Is your business focused on your Value Proposition?
How much of your business activity is focused around adding value to your clients – i.e delivering your value proposition. The base logic behind Kaizen is removing waste, while optimising value to your clients.
Prior to commencing the valuable process of eliminating waste I suggest getting great clarity around your core value proposition and what target market you are taking on as well as your strategy to maximise it.
Kaizen or “Lean” has been popular in large business for some years now. Most of the evangelists like John Cook from Stainless Design in Waikato all come from the larger end of SME or big corporates. After attending an inspirational seminar with Julie Hazelhurst (Kaizen guru), she has got me thinking about the implications of this thinking to the smaller end of SME.
Waste (Muda) comes in 7 forms
- Motion – people movement, searching
- Waiting – stalled customer processes
- Transport – Information and material
- Storage – Information and material
- Defects – rework
- Over producing – doing more than client pays for
- Over processing – over engineering, more precision
Julie’s premise was “if you’re running short on time and money in your business perhaps you should tackle your waste first and maximise the value out of your talent in your team, before looking at taking on more staff”. She took us through the basic process of mapping your internal value chain and observing the “waste” processes typically interleaved with the activities that your client values.
Its interesting that in Business Dominoes we use a similar focus on value chains to spot new market opportunities and strategic alliance partners outside the business, where Kaizen uses the internal value chain to focus process improvement.
7 common waste areas that I continually see SME’s wasting time on:
- Potential & current clients not in your target market Get clear about what is and isn’t an ideal profitable customer. Create a bullet list of their characteristics : eg revenue, location, ability to “get” your value etc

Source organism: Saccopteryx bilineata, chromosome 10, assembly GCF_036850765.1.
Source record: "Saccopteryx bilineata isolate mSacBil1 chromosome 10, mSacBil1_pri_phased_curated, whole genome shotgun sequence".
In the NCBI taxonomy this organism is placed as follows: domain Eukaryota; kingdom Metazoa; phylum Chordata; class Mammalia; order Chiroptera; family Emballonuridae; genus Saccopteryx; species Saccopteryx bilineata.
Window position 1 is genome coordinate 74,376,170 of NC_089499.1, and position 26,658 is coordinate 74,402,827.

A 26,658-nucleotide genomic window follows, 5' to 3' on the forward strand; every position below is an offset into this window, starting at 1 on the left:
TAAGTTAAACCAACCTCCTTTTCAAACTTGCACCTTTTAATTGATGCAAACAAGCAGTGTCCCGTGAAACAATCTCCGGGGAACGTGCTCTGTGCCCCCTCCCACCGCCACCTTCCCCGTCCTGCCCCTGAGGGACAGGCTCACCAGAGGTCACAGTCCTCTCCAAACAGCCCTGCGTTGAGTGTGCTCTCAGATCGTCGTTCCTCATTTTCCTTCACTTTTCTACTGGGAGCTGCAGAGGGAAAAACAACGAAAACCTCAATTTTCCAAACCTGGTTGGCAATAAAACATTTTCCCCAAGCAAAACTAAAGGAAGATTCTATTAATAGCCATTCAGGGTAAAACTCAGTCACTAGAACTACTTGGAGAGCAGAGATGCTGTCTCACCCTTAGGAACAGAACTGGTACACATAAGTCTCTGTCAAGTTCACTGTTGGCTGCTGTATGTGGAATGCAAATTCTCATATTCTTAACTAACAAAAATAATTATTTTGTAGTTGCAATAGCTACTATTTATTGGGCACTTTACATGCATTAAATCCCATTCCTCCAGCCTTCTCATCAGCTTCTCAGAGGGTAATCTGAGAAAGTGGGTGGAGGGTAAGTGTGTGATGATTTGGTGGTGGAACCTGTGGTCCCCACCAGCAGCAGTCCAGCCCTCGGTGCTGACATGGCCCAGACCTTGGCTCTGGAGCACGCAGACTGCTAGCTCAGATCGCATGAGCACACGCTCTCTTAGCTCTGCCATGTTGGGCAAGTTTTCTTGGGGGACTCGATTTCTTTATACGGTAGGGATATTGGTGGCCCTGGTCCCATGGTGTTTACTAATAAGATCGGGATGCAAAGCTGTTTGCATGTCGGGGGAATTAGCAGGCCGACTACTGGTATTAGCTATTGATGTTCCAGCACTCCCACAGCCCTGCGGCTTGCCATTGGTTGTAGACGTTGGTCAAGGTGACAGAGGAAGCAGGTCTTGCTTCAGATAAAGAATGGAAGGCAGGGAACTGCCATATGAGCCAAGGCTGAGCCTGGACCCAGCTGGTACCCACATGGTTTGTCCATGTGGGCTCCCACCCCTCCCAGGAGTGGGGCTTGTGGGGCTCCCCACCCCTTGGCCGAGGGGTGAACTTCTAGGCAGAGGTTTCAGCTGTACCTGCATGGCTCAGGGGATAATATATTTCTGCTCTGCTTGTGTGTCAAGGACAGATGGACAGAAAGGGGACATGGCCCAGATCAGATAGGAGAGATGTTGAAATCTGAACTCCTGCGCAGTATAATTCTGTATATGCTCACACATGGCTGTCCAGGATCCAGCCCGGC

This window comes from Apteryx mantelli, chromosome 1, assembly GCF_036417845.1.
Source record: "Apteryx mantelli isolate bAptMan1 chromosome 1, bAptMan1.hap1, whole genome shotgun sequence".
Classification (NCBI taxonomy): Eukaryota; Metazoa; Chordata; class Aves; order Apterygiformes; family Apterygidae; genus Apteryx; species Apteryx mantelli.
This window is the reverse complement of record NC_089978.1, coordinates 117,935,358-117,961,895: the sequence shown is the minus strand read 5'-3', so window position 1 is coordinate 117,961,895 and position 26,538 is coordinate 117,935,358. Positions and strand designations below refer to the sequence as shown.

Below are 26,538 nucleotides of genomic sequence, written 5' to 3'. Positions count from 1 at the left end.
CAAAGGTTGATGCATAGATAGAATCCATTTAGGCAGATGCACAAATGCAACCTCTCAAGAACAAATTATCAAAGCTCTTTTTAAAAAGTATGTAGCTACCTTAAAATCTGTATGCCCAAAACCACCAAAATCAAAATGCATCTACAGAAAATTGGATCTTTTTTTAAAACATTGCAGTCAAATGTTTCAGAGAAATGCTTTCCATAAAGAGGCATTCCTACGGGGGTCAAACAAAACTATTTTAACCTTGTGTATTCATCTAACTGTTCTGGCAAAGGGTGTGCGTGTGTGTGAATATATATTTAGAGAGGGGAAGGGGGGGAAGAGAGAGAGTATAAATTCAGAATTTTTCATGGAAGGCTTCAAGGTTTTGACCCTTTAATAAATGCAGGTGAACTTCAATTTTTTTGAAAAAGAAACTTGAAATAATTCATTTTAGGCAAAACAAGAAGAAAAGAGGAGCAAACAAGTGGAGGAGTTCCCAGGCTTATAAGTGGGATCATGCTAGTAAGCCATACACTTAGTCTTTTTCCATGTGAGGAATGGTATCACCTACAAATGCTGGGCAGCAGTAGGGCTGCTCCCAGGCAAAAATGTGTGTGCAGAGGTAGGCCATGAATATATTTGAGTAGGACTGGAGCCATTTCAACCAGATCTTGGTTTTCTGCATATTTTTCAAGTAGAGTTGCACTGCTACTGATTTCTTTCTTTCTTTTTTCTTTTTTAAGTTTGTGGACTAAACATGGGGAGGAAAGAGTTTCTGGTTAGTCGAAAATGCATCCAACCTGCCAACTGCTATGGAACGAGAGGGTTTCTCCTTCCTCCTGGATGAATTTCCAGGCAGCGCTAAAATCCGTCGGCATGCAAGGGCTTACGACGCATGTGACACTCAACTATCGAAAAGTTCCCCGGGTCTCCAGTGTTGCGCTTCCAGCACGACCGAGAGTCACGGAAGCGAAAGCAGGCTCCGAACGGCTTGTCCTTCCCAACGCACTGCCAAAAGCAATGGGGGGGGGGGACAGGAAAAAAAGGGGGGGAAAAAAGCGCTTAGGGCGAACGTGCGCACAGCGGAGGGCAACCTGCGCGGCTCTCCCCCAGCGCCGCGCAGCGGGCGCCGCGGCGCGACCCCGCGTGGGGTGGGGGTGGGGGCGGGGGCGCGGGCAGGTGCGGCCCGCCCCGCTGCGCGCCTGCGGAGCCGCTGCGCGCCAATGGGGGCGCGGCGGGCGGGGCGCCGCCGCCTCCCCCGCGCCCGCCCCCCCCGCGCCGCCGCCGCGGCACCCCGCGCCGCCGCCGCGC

- Distractions of activities off “piste” Get clear about your business competencies and larger goals, then “stick to your knitting”. Too many businesses never achieve anything because their visionary leader is always chasing the next big idea. Put some structure around your business and then say NO to stuff that will not achieve your goal.
- Poor performing staff. Failure to deal with non performing staff will scare off the bets performers. Despite the hassles of our employment law – act now.
- Over engineering products and services, rather than selling Get the balance between engineering and marketing spend right. Know when you have that minimum viable product and then go sell, sell, sell. Craftsmen are never satisfied and continue to tinker with the machine when they should be bringing in revenue. If you have zero sales stop everything and validate your market before progressing.
- False economy of not having or having a low performing professional service providers Get some great outside help to challenge you on your big decisions and to have a shoulder to cry on as well as celebrate success with. If you have zero budget start with a fellow entrepreneur and meet them for a coffee once a fortnight.
- Inefficient accounting systems If you are not using auto bank feeds to avoid entering transactions – try Xero with bank feeds –use bank accounts that auto feed transactions into your accounting system -link your credit card as well. Learn how to do your own GST return, it takes minutes and you get a great check point on your business.
- Outdated IT systems If technology is not helping your business you are doing it wrong – get a new IT supplier. If you have less than 50 staff throw out your email server and replace it with office 365 (a great cloud computing service). Share electronic contacts and calendars around your organisation and embrace smartphone technology.
What’s your biggest area of waste?
Add a comment below with the big saving areas that you have made in your business.